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We know it sounds bad, but according to an analysis on a decade of cancer research by Professor Jennie Connor at the University of Otago in New Zealand, alcohol consumption even in moderate amounts can lead directly to seven types of cancer. According to her summary, those who drink (like, at all) are at higher risk for oropharynx, larynx, oesophagus, liver, colon, rectum and female breast cancers. Yikes.

Yes, that sounds pretty darn scary, but hold on just a second before you pour your entire wine collection down the drain (actually, please don’t do that at all). The media has largely been reporting on Connor’s article as a ‘study’ and thus consider her results to be absolute. One clever publication though, did their research and has pointed out that the ‘study’ is not quite what it seems to be.

Yes, there are undeniable and scientifically proven links between drinking and cancer. Yes, it has been proven that those who drink more are more prone to getting cancer. However, proving causation in science is tricky and the link may not be as definite as it’s been made out to be. In other words: it’s not time for mass panic just yet.

Let’s outline some of the report’s nuances. First of all, as Ars Technica points out, Connor’s piece is opinion and not really a study. That being said, it should not be discredited. Her paper draws on a decade of cancer research from numerous sources, however the conclusions drawn are her own. She is entirely qualified to make these observations and draw conclusions, but that doesn’t prove them. Her conclusion is based on strong evidence that there is a direct link between drinking and these seven locations of cancer.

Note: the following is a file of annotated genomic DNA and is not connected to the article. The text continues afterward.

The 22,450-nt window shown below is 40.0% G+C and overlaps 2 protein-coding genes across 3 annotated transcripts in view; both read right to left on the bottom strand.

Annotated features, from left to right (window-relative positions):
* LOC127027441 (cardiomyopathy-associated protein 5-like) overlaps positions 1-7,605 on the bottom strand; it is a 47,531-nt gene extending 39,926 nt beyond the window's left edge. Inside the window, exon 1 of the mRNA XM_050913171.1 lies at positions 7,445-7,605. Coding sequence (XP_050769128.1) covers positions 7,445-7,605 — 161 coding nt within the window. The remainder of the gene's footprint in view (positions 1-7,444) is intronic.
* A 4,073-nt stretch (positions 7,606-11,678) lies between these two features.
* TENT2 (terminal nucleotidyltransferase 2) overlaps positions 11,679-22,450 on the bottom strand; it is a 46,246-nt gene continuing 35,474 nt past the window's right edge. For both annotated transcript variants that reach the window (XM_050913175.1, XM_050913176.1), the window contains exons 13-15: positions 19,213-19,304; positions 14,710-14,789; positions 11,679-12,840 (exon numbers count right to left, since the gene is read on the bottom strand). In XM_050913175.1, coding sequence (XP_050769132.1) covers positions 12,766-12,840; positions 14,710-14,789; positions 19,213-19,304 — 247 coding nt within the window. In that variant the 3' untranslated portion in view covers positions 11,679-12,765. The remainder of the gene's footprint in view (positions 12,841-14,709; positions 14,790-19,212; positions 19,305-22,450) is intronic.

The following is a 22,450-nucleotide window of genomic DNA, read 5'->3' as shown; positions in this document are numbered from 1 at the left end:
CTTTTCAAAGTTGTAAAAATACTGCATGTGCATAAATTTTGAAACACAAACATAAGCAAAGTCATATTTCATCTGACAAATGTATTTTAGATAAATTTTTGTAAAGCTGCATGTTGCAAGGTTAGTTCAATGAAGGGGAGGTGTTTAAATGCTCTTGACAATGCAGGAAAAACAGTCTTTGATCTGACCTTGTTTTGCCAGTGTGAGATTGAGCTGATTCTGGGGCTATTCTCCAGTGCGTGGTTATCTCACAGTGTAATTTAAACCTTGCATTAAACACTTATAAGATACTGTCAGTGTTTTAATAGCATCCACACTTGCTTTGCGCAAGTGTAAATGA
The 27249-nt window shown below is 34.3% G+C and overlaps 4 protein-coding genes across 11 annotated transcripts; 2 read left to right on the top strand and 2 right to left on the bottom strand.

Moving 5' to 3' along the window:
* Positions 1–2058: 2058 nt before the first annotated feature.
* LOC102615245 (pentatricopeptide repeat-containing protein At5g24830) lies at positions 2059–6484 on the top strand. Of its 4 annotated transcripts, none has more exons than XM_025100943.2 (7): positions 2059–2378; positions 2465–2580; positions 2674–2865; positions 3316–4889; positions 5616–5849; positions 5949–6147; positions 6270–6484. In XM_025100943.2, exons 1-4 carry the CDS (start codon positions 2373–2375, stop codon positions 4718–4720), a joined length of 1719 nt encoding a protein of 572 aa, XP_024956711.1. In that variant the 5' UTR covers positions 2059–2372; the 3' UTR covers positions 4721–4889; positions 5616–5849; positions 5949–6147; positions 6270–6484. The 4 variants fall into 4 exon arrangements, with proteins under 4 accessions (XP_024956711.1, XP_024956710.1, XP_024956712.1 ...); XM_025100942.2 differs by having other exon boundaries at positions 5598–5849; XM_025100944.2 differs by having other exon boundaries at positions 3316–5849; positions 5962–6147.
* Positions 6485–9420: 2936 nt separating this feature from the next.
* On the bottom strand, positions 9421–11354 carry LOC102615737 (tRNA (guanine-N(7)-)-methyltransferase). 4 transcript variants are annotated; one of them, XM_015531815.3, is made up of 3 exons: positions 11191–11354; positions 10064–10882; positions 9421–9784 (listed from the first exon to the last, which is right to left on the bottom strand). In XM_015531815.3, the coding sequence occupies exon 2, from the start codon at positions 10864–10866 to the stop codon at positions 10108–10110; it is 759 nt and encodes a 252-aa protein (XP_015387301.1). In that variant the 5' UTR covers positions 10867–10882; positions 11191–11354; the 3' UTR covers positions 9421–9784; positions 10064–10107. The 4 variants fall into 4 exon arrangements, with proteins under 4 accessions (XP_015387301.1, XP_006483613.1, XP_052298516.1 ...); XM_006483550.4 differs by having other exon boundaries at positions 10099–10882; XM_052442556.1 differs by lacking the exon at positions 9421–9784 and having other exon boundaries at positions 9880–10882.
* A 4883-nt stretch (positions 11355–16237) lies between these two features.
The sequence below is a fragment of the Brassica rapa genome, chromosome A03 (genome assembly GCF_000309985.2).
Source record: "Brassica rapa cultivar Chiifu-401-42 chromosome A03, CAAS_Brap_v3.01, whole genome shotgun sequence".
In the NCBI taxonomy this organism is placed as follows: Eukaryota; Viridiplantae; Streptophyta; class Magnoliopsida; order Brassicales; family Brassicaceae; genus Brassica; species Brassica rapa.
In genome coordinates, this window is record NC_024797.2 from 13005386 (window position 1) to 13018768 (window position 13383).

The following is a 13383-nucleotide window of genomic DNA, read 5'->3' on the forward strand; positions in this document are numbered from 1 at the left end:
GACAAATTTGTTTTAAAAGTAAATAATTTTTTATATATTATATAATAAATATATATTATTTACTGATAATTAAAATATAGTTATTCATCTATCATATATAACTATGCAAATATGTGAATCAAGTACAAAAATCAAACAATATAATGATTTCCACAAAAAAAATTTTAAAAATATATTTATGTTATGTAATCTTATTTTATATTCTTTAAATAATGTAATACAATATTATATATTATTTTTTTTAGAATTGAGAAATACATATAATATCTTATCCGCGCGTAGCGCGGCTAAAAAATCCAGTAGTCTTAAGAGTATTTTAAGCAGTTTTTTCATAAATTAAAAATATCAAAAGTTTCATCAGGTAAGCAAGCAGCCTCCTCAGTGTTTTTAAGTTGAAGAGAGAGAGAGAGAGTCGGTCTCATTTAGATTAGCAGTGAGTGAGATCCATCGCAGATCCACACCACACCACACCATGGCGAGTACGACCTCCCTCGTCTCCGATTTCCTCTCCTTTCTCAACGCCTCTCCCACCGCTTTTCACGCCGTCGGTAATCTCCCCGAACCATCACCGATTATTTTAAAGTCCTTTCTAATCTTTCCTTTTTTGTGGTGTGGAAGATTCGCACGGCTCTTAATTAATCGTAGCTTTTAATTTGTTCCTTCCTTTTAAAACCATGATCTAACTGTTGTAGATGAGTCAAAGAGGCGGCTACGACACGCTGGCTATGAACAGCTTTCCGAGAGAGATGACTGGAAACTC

Second, Connor admits that further research will be needed to solidify her statements (because alcohol companies will likely try to disprove her). She also points out that there are a few outlier studies that aren’t as consistent with her observations.

Finally, though Connor is clear that those who are light to moderate drinkers are still at risk for getting alcohol-related cancer, all evidence shows that the more you drink, the more at-risk you are. So the amount of drinking you do is a factor.

Um, so, what should you believe? Good question. Basically, there is a proven link between drinking and cancer that the public is generally unaware of. It might not be as simple as ‘drink alcohol, get cancer’, but we should all probably check our drinking habits for a number of health-related reasons. Weigh risk and reward like you would with anything else.

The bigger lesson here? Remember to take study reports with a grain of salt. Yes, there is truth to both the reports and the studies on which they’re based, but the story might not be as cut and dry as it seems.